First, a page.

The spatial resolution of a conventional imaging laser radar system is constrained by the diffraction limit of the telescope's aperture. We investigate a technique known as synthetic-aperture imaging laser radar (SAIL), which employs aperture synthesis with coherent laser radar to overcome the diffraction limit and achieve fine-resolution, long-range, two-dimensional imaging with modest aperture diameters. We detail our laboratory-scale SAIL testbed, digital signal-processing techniques, and image results. In particular, we report what we believe to be the first optical synthetic-aperture image of a fixed, diffusely scattering target with a moving aperture. A number of fine-resolution, well-focused SAIL images are shown, including both retroreflecting and diffuse scattering targets, with a comparison of resolution between real-aperture imaging and synthetic-aperture imaging. A general digital signal-processing solution to the laser waveform instability problem is described and demonstrated, involving both new algorithms and hardware elements. These algorithms are primarily data driven, without a priori knowledge of waveform and sensor position, representing a crucial step in developing a robust imaging system.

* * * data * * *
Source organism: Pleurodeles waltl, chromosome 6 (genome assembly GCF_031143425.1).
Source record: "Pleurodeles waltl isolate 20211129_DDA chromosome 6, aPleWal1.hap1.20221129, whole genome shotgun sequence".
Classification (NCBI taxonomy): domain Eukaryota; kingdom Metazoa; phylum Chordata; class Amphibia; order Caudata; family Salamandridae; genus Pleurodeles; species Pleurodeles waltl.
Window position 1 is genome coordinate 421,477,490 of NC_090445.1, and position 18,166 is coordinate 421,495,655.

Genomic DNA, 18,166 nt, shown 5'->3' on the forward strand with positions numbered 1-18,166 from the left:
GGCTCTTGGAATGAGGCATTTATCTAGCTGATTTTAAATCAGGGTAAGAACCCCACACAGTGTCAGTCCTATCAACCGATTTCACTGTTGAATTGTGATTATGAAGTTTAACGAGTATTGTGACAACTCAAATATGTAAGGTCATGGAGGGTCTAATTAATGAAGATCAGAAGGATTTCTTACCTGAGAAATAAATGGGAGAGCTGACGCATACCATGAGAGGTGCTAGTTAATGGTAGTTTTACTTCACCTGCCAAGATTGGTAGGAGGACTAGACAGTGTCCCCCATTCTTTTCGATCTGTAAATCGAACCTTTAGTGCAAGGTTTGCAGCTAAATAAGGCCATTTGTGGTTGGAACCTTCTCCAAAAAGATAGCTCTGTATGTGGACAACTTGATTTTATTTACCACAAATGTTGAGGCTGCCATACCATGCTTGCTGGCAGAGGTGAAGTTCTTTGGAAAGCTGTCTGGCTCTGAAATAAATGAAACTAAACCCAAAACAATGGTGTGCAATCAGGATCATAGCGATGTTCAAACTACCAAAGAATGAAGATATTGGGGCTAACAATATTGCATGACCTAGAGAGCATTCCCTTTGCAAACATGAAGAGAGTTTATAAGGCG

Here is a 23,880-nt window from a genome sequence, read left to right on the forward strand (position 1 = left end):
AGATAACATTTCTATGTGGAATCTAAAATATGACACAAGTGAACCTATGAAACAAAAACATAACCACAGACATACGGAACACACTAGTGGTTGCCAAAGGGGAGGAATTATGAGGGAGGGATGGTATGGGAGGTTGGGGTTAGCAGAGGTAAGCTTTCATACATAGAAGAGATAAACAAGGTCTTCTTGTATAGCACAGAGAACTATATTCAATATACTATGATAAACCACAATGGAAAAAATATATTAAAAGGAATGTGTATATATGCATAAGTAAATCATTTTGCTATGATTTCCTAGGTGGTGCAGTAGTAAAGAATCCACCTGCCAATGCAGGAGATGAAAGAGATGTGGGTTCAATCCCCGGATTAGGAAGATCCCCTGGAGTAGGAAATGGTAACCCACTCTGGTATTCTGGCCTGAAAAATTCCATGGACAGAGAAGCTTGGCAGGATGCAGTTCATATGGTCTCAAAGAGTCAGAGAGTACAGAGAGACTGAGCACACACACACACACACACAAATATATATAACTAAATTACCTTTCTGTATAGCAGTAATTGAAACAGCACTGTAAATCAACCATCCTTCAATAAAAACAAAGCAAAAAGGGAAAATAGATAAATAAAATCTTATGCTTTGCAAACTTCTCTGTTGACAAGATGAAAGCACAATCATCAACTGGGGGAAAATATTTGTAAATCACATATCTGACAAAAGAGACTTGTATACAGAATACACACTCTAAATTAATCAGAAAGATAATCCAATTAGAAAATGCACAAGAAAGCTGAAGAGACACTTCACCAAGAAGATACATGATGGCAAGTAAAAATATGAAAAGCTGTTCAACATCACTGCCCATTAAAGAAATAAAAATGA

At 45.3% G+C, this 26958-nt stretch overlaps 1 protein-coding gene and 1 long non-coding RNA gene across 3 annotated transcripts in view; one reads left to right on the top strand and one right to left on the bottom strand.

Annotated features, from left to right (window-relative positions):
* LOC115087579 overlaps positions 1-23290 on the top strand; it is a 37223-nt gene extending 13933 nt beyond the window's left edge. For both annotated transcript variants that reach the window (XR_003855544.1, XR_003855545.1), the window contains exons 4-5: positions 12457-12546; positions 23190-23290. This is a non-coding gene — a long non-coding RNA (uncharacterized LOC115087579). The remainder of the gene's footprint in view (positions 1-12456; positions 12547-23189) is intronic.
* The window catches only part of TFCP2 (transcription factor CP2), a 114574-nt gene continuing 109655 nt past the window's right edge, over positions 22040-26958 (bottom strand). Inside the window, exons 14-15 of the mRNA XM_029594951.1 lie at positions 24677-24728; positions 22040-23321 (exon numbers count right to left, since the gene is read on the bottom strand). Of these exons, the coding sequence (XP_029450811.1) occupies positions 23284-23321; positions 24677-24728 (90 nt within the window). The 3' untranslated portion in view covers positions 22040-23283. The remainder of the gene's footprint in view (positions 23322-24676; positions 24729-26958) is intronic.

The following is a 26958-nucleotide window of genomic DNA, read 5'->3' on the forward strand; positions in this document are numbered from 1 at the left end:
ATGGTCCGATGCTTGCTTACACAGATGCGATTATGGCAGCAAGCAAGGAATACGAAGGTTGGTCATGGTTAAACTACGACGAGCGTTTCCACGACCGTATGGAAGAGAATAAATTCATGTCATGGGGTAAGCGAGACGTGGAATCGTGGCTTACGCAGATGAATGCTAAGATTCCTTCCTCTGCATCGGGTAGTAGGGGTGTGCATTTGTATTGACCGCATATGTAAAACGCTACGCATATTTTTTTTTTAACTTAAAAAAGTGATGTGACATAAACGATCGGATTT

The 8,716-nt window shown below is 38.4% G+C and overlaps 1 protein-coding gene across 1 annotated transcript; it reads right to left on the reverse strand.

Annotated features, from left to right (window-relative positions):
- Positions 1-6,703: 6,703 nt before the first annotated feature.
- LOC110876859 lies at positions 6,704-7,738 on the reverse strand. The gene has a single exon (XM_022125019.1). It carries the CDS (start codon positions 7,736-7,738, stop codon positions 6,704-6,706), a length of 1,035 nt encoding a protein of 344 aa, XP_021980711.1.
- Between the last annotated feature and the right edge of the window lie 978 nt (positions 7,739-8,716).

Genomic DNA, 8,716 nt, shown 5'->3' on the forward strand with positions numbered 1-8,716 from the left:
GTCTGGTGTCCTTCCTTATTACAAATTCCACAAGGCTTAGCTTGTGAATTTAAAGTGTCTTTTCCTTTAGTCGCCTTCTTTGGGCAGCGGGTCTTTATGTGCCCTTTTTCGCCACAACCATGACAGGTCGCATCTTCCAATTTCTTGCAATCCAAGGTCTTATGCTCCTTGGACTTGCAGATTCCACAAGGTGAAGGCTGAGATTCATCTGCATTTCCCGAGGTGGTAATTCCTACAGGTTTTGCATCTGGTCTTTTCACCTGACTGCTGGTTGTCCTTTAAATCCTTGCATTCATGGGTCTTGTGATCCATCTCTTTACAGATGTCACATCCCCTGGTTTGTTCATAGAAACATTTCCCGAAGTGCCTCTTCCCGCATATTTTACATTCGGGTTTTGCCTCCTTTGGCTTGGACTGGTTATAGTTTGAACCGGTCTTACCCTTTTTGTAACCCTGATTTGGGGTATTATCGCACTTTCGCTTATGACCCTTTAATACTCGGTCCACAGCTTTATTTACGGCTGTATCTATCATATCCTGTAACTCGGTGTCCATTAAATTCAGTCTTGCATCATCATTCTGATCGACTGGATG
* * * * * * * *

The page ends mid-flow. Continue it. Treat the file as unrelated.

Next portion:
© 2005 Optical Society of America
(100.2000) Image processing : Digital image processing
(100.3010) Image processing : Image reconstruction techniques
(110.0110) Imaging systems : Imaging systems
(280.3640) Remote sensing and sensors : Lidar
(280.6730) Remote sensing and sensors : Synthetic aperture radar
Steven M. Beck, Joseph R. Buck, Walter F. Buell, Richard P. Dickinson, David A. Kozlowski, Nicholas J. Marechal, and Timothy J. Wright, "Synthetic-aperture imaging laser radar: laboratory demonstration and signal processing," Appl. Opt. 44, 7621-7629 (2005)